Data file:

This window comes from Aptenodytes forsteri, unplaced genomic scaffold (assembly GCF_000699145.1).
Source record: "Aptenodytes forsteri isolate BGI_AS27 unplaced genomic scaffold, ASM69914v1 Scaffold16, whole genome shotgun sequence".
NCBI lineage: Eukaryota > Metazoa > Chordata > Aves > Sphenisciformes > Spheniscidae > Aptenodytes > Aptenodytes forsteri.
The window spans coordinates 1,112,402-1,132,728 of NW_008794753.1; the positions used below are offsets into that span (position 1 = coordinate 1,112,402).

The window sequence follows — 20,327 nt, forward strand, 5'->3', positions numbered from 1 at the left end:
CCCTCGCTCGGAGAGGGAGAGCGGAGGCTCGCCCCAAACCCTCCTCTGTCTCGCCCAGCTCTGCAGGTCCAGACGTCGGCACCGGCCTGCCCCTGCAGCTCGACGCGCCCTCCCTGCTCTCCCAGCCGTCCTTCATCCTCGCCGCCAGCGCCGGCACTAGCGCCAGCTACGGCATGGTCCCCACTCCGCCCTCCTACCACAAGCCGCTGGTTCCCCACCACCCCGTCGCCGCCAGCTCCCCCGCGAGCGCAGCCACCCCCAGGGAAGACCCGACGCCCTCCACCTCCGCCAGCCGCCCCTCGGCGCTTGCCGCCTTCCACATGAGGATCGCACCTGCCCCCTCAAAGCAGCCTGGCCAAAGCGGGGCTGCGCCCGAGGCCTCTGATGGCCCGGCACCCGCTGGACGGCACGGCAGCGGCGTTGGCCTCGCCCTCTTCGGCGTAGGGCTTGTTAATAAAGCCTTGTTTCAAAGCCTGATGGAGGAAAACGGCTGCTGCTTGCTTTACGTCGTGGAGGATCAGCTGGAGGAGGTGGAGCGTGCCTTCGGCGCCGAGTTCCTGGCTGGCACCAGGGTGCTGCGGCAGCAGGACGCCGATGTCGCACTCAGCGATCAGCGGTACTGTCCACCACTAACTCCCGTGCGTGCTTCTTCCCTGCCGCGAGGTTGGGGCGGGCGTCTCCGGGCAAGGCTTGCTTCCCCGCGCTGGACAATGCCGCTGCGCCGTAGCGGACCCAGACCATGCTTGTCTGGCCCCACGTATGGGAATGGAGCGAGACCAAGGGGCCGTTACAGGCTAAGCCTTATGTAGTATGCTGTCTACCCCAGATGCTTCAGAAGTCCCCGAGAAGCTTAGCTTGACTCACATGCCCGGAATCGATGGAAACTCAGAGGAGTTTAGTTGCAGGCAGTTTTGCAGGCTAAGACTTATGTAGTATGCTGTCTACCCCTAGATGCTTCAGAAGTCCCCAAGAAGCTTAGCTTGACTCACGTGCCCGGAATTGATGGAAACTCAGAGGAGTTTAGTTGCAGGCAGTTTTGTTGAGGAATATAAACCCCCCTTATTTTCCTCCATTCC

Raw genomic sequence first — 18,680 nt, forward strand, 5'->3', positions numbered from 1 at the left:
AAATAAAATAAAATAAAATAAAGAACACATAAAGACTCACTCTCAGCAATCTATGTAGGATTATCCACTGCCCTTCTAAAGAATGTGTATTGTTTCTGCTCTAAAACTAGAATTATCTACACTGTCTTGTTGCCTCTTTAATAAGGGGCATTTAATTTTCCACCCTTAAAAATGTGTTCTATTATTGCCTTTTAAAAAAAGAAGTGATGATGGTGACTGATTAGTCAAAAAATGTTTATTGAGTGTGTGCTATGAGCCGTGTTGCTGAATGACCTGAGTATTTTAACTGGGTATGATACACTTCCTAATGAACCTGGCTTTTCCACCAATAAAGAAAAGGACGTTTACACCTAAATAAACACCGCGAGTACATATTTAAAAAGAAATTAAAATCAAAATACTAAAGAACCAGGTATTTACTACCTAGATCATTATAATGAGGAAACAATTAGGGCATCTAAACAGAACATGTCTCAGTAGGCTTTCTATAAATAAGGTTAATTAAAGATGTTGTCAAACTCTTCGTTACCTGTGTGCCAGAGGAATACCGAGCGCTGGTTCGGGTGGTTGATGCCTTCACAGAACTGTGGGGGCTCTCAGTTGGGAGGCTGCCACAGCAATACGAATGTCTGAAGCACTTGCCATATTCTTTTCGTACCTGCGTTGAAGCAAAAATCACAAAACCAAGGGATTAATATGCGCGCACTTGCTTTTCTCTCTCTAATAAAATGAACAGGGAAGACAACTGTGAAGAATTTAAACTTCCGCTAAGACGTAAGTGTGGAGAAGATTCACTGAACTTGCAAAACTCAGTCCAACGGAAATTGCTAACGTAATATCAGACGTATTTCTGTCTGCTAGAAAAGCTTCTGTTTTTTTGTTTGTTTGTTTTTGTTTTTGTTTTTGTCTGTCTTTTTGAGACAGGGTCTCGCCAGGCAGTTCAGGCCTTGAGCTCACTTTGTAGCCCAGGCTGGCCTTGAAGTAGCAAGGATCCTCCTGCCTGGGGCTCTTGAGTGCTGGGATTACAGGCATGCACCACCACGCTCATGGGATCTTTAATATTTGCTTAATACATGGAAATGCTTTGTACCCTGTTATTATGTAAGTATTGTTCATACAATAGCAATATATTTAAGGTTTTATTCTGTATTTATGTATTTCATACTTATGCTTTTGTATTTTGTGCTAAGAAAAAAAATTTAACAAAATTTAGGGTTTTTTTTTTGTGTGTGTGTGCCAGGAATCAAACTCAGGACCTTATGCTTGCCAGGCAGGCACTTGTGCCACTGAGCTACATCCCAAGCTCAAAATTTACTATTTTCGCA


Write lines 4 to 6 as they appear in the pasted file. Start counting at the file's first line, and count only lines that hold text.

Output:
The window spans coordinates 1,112,402-1,132,728 of NW_008794753.1; the positions used below are offsets into that span (position 1 = coordinate 1,112,402).

The window sequence follows — 20,327 nt, forward strand, 5'->3', positions numbered from 1 at the left end:
CCCTCGCTCGGAGAGGGAGAGCGGAGGCTCGCCCCAAACCCTCCTCTGTCTCGCCCAGCTCTGCAGGTCCAGACGTCGGCACCGGCCTGCCCCTGCAGCTCGACGCGCCCTCCCTGCTCTCCCAGCCGTCCTTCATCCTCGCCGCCAGCGCCGGCACTAGCGCCAGCTACGGCATGGTCCCCACTCCGCCCTCCTACCACAAGCCGCTGGTTCCCCACCACCCCGTCGCCGCCAGCTCCCCCGCGAGCGCAGCCACCCCCAGGGAAGACCCGACGCCCTCCACCTCCGCCAGCCGCCCCTCGGCGCTTGCCGCCTTCCACATGAGGATCGCACCTGCCCCCTCAAAGCAGCCTGGCCAAAGCGGGGCTGCGCCCGAGGCCTCTGATGGCCCGGCACCCGCTGGACGGCACGGCAGCGGCGTTGGCCTCGCCCTCTTCGGCGTAGGGCTTGTTAATAAAGCCTTGTTTCAAAGCCTGATGGAGGAAAACGGCTGCTGCTTGCTTTACGTCGTGGAGGATCAGCTGGAGGAGGTGGAGCGTGCCTTCGGCGCCGAGTTCCTGGCTGGCACCAGGGTGCTGCGGCAGCAGGACGCCGATGTCGCACTCAGCGATCAGCGGTACTGTCCACCACTAACTCCCGTGCGTGCTTCTTCCCTGCCGCGAGGTTGGGGCGGGCGTCTCCGGGCAAGGCTTGCTTCCCCGCGCTGGACAATGCCGCTGCGCCGTAGCGGACCCAGACCATGCTTGTCTGGCCCCACGTATGGGAATGGAGCGAGACCAAGGGGCCGTTACAGGCTAAGCCTTATGTAGTATGCTGTCTACCCCAGATGCTTCAGAAGTCCCCGAGAAGCTTAGCTTGACTCACATGCCCGGAATCGATGGAAACTCAGAGGAGTTTAGTTGCAGGCAGTTTTGCAGGCTAAGACTTATGTAGTATGCTGTCTACCCCTAGATGCTTCAGAAGTCCCCAAGAAGCTTAGCTTGACTCACGTGCCCGGAATTGATGGAAACTCAGAGGAGTTTAGTTGCAGGCAGTTTTGTTGAGGAATATAAACCCCCCTTATTTTCCTCCATTCC